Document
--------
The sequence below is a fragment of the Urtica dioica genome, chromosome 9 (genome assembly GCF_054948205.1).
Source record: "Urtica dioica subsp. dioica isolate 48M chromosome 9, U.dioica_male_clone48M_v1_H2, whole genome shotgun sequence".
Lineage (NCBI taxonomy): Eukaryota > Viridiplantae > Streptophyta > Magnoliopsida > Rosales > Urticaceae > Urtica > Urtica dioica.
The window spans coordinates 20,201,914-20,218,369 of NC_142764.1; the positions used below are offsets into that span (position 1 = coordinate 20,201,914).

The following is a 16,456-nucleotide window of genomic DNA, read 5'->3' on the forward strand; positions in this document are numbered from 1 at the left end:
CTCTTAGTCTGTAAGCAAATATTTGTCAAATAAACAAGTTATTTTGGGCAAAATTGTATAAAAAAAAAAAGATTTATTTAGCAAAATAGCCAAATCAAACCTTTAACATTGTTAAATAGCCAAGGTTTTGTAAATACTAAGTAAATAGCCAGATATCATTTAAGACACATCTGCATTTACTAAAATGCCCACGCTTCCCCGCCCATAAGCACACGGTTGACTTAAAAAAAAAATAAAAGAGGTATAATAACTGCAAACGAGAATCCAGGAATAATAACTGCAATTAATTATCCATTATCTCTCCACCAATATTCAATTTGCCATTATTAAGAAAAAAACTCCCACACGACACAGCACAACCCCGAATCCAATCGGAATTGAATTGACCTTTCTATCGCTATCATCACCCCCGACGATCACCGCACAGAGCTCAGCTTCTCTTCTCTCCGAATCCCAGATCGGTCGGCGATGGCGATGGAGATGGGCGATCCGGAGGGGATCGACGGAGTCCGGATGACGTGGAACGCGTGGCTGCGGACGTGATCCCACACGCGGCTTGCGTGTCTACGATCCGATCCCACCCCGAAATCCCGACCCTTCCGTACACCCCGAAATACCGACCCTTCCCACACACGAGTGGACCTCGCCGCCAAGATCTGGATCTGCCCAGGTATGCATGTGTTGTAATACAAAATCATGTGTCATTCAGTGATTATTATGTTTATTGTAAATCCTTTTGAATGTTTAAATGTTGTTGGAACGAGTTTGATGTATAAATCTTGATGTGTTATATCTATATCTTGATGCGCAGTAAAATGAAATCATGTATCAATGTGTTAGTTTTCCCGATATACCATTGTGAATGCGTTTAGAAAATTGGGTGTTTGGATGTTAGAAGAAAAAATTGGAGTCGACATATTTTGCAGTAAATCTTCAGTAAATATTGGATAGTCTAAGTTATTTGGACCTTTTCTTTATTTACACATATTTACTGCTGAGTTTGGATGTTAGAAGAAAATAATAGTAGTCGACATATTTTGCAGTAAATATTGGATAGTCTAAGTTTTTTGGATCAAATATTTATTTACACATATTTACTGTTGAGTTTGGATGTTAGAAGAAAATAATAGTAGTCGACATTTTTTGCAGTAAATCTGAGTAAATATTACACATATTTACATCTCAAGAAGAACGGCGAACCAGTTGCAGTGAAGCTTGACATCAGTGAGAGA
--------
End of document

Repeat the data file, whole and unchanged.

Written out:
The sequence below is a fragment of the Urtica dioica genome, chromosome 9 (genome assembly GCF_054948205.1).
Source record: "Urtica dioica subsp. dioica isolate 48M chromosome 9, U.dioica_male_clone48M_v1_H2, whole genome shotgun sequence".
Lineage (NCBI taxonomy): Eukaryota > Viridiplantae > Streptophyta > Magnoliopsida > Rosales > Urticaceae > Urtica > Urtica dioica.
The window spans coordinates 20,201,914-20,218,369 of NC_142764.1; the positions used below are offsets into that span (position 1 = coordinate 20,201,914).

The following is a 16,456-nucleotide window of genomic DNA, read 5'->3' on the forward strand; positions in this document are numbered from 1 at the left end:
CTCTTAGTCTGTAAGCAAATATTTGTCAAATAAACAAGTTATTTTGGGCAAAATTGTATAAAAAAAAAAAGATTTATTTAGCAAAATAGCCAAATCAAACCTTTAACATTGTTAAATAGCCAAGGTTTTGTAAATACTAAGTAAATAGCCAGATATCATTTAAGACACATCTGCATTTACTAAAATGCCCACGCTTCCCCGCCCATAAGCACACGGTTGACTTAAAAAAAAAATAAAAGAGGTATAATAACTGCAAACGAGAATCCAGGAATAATAACTGCAATTAATTATCCATTATCTCTCCACCAATATTCAATTTGCCATTATTAAGAAAAAAACTCCCACACGACACAGCACAACCCCGAATCCAATCGGAATTGAATTGACCTTTCTATCGCTATCATCACCCCCGACGATCACCGCACAGAGCTCAGCTTCTCTTCTCTCCGAATCCCAGATCGGTCGGCGATGGCGATGGAGATGGGCGATCCGGAGGGGATCGACGGAGTCCGGATGACGTGGAACGCGTGGCTGCGGACGTGATCCCACACGCGGCTTGCGTGTCTACGATCCGATCCCACCCCGAAATCCCGACCCTTCCGTACACCCCGAAATACCGACCCTTCCCACACACGAGTGGACCTCGCCGCCAAGATCTGGATCTGCCCAGGTATGCATGTGTTGTAATACAAAATCATGTGTCATTCAGTGATTATTATGTTTATTGTAAATCCTTTTGAATGTTTAAATGTTGTTGGAACGAGTTTGATGTATAAATCTTGATGTGTTATATCTATATCTTGATGCGCAGTAAAATGAAATCATGTATCAATGTGTTAGTTTTCCCGATATACCATTGTGAATGCGTTTAGAAAATTGGGTGTTTGGATGTTAGAAGAAAAAATTGGAGTCGACATATTTTGCAGTAAATCTTCAGTAAATATTGGATAGTCTAAGTTATTTGGACCTTTTCTTTATTTACACATATTTACTGCTGAGTTTGGATGTTAGAAGAAAATAATAGTAGTCGACATATTTTGCAGTAAATATTGGATAGTCTAAGTTTTTTGGATCAAATATTTATTTACACATATTTACTGTTGAGTTTGGATGTTAGAAGAAAATAATAGTAGTCGACATTTTTTGCAGTAAATCTGAGTAAATATTACACATATTTACATCTCAAGAAGAACGGCGAACCAGTTGCAGTGAAGCTTGACATCAGTGAGAGA